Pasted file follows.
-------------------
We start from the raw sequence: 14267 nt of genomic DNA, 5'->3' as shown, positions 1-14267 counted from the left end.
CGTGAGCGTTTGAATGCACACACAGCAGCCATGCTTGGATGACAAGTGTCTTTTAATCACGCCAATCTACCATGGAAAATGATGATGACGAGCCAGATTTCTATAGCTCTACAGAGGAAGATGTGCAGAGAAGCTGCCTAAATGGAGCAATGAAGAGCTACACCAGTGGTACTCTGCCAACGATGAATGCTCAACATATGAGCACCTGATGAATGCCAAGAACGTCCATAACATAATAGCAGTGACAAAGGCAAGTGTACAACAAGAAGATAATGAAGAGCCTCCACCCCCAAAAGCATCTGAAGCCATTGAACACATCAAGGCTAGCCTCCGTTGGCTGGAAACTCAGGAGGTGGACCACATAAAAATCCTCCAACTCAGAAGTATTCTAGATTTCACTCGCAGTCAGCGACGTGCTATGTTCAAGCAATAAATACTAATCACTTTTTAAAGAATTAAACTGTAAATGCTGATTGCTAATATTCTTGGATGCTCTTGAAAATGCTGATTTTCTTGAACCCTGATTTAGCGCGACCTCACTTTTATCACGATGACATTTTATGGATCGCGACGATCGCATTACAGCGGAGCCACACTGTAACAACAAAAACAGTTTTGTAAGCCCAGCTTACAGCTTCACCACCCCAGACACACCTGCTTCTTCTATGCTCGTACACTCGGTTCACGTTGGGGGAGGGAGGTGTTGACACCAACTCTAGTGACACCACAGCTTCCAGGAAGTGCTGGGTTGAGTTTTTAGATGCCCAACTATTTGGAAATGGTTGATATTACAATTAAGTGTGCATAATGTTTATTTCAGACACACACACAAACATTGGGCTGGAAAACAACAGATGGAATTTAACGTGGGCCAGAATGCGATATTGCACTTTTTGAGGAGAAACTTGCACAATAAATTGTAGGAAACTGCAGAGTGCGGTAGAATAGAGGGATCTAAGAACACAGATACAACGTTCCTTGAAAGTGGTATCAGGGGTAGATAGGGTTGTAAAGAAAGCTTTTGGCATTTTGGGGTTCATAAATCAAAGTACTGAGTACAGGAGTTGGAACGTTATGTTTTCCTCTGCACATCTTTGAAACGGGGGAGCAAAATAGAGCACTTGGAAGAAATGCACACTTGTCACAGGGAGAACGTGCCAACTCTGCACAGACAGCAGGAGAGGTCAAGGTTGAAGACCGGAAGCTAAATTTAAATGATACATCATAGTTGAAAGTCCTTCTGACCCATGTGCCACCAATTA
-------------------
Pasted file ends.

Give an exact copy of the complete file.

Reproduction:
We start from the raw sequence: 14267 nt of genomic DNA, 5'->3' as shown, positions 1-14267 counted from the left end.
CGTGAGCGTTTGAATGCACACACAGCAGCCATGCTTGGATGACAAGTGTCTTTTAATCACGCCAATCTACCATGGAAAATGATGATGACGAGCCAGATTTCTATAGCTCTACAGAGGAAGATGTGCAGAGAAGCTGCCTAAATGGAGCAATGAAGAGCTACACCAGTGGTACTCTGCCAACGATGAATGCTCAACATATGAGCACCTGATGAATGCCAAGAACGTCCATAACATAATAGCAGTGACAAAGGCAAGTGTACAACAAGAAGATAATGAAGAGCCTCCACCCCCAAAAGCATCTGAAGCCATTGAACACATCAAGGCTAGCCTCCGTTGGCTGGAAACTCAGGAGGTGGACCACATAAAAATCCTCCAACTCAGAAGTATTCTAGATTTCACTCGCAGTCAGCGACGTGCTATGTTCAAGCAATAAATACTAATCACTTTTTAAAGAATTAAACTGTAAATGCTGATTGCTAATATTCTTGGATGCTCTTGAAAATGCTGATTTTCTTGAACCCTGATTTAGCGCGACCTCACTTTTATCACGATGACATTTTATGGATCGCGACGATCGCATTACAGCGGAGCCACACTGTAACAACAAAAACAGTTTTGTAAGCCCAGCTTACAGCTTCACCACCCCAGACACACCTGCTTCTTCTATGCTCGTACACTCGGTTCACGTTGGGGGAGGGAGGTGTTGACACCAACTCTAGTGACACCACAGCTTCCAGGAAGTGCTGGGTTGAGTTTTTAGATGCCCAACTATTTGGAAATGGTTGATATTACAATTAAGTGTGCATAATGTTTATTTCAGACACACACACAAACATTGGGCTGGAAAACAACAGATGGAATTTAACGTGGGCCAGAATGCGATATTGCACTTTTTGAGGAGAAACTTGCACAATAAATTGTAGGAAACTGCAGAGTGCGGTAGAATAGAGGGATCTAAGAACACAGATACAACGTTCCTTGAAAGTGGTATCAGGGGTAGATAGGGTTGTAAAGAAAGCTTTTGGCATTTTGGGGTTCATAAATCAAAGTACTGAGTACAGGAGTTGGAACGTTATGTTTTCCTCTGCACATCTTTGAAACGGGGGAGCAAAATAGAGCACTTGGAAGAAATGCACACTTGTCACAGGGAGAACGTGCCAACTCTGCACAGACAGCAGGAGAGGTCAAGGTTGAAGACCGGAAGCTAAATTTAAATGATACATCATAGTTGAAAGTCCTTCTGACCCATGTGCCACCAATTA